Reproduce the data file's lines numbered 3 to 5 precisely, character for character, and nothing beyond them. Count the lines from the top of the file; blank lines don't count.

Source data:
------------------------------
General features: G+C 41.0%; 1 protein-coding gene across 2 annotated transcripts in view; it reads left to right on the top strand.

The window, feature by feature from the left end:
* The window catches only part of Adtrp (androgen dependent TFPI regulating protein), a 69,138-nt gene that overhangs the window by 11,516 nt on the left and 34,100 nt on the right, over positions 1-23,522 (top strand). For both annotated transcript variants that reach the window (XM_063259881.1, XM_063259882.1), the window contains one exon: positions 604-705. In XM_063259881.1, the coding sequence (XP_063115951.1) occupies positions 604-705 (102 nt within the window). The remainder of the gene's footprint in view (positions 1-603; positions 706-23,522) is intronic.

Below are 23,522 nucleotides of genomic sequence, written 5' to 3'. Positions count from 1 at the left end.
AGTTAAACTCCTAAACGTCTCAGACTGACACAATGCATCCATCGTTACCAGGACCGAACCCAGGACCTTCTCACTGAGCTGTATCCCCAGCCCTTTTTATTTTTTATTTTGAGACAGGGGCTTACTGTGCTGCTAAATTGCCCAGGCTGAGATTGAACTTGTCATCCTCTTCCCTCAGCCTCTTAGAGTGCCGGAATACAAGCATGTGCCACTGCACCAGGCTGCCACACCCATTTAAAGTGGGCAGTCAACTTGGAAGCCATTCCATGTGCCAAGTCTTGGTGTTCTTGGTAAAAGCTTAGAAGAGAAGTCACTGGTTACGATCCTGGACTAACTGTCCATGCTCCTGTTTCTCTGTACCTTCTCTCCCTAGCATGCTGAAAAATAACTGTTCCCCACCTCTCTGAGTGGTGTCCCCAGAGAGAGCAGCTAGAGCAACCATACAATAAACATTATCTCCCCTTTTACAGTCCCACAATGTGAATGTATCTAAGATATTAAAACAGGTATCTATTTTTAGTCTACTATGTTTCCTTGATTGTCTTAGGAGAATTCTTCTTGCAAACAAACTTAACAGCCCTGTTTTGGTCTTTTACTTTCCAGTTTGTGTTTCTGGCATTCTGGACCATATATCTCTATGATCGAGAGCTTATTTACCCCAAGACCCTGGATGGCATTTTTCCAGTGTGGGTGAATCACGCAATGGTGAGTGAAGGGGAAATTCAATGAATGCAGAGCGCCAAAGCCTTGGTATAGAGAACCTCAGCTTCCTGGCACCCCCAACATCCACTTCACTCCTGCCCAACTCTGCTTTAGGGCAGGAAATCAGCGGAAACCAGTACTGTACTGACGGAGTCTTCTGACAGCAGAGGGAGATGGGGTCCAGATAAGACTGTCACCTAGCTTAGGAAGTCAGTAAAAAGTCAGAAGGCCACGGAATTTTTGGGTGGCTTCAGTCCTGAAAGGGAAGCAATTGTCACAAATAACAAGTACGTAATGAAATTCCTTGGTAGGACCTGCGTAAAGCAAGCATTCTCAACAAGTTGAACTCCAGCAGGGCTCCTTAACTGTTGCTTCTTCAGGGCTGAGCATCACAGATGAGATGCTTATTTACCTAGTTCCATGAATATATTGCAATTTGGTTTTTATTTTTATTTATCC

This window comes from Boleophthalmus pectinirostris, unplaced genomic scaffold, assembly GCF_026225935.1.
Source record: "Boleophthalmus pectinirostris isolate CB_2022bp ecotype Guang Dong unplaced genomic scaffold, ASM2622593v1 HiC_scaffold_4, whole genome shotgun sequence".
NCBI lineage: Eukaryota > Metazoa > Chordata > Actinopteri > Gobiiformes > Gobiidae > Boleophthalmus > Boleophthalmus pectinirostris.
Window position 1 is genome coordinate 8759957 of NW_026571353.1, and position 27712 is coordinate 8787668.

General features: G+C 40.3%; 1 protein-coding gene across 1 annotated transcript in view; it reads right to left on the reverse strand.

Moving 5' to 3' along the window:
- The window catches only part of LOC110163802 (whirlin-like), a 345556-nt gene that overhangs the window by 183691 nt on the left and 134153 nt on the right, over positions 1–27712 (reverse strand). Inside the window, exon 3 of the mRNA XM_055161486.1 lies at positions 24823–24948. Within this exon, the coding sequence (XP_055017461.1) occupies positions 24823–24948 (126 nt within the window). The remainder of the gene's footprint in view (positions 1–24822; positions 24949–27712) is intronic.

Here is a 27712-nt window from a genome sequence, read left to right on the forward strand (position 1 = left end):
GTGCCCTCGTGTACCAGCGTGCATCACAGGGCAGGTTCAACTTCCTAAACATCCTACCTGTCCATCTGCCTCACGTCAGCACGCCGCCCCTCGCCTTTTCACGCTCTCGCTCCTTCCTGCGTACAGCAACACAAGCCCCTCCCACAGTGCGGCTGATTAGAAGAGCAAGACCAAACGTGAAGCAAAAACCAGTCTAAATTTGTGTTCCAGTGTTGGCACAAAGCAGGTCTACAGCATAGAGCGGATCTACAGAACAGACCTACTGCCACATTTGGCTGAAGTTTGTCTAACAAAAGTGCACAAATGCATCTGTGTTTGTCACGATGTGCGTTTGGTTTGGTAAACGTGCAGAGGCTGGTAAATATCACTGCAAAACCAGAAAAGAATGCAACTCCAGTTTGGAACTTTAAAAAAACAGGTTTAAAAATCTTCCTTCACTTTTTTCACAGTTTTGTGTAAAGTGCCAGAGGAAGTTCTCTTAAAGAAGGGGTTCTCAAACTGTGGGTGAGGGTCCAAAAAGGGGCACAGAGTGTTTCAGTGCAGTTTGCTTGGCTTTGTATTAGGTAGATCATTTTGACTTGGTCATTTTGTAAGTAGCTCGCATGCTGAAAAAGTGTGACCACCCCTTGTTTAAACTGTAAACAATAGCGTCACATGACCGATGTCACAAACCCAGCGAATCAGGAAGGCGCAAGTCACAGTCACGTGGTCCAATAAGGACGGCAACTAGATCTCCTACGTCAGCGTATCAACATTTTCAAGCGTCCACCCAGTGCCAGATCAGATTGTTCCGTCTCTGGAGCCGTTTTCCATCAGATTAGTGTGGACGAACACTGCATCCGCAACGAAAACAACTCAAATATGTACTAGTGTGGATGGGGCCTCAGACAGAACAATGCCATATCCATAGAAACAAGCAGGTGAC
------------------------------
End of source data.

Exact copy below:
* The window catches only part of Adtrp (androgen dependent TFPI regulating protein), a 69,138-nt gene that overhangs the window by 11,516 nt on the left and 34,100 nt on the right, over positions 1-23,522 (top strand). For both annotated transcript variants that reach the window (XM_063259881.1, XM_063259882.1), the window contains one exon: positions 604-705. In XM_063259881.1, the coding sequence (XP_063115951.1) occupies positions 604-705 (102 nt within the window). The remainder of the gene's footprint in view (positions 1-603; positions 706-23,522) is intronic.

Below are 23,522 nucleotides of genomic sequence, written 5' to 3'. Positions count from 1 at the left end.
AGTTAAACTCCTAAACGTCTCAGACTGACACAATGCATCCATCGTTACCAGGACCGAACCCAGGACCTTCTCACTGAGCTGTATCCCCAGCCCTTTTTATTTTTTATTTTGAGACAGGGGCTTACTGTGCTGCTAAATTGCCCAGGCTGAGATTGAACTTGTCATCCTCTTCCCTCAGCCTCTTAGAGTGCCGGAATACAAGCATGTGCCACTGCACCAGGCTGCCACACCCATTTAAAGTGGGCAGTCAACTTGGAAGCCATTCCATGTGCCAAGTCTTGGTGTTCTTGGTAAAAGCTTAGAAGAGAAGTCACTGGTTACGATCCTGGACTAACTGTCCATGCTCCTGTTTCTCTGTACCTTCTCTCCCTAGCATGCTGAAAAATAACTGTTCCCCACCTCTCTGAGTGGTGTCCCCAGAGAGAGCAGCTAGAGCAACCATACAATAAACATTATCTCCCCTTTTACAGTCCCACAATGTGAATGTATCTAAGATATTAAAACAGGTATCTATTTTTAGTCTACTATGTTTCCTTGATTGTCTTAGGAGAATTCTTCTTGCAAACAAACTTAACAGCCCTGTTTTGGTCTTTTACTTTCCAGTTTGTGTTTCTGGCATTCTGGACCATATATCTCTATGATCGAGAGCTTATTTACCCCAAGACCCTGGATGGCATTTTTCCAGTGTGGGTGAATCACGCAATGGTGAGTGAAGGGGAAATTCAATGAATGCAGAGCGCCAAAGCCTTGGTATAGAGAACCTCAGCTTCCTGGCACCCCCAACATCCACTTCACTCCTGCCCAACTCTGCTTTAGGGCAGGAAATCAGCGGAAACCAGTACTGTACTGACGGAGTCTTCTGACAGCAGAGGGAGATGGGGTCCAGATAAGACTGTCACCTAGCTTAGGAAGTCAGTAAAAAGTCAGAAGGCCACGGAATTTTTGGGTGGCTTCAGTCCTGAAAGGGAAGCAATTGTCACAAATAACAAGTACGTAATGAAATTCCTTGGTAGGACCTGCGTAAAGCAAGCATTCTCAACAAGTTGAACTCCAGCAGGGCTCCTTAACTGTTGCTTCTTCAGGGCTGAGCATCACAGATGAGATGCTTATTTACCTAGTTCCATGAATATATTGCAATTTGGTTTTTATTTTTATTTATCC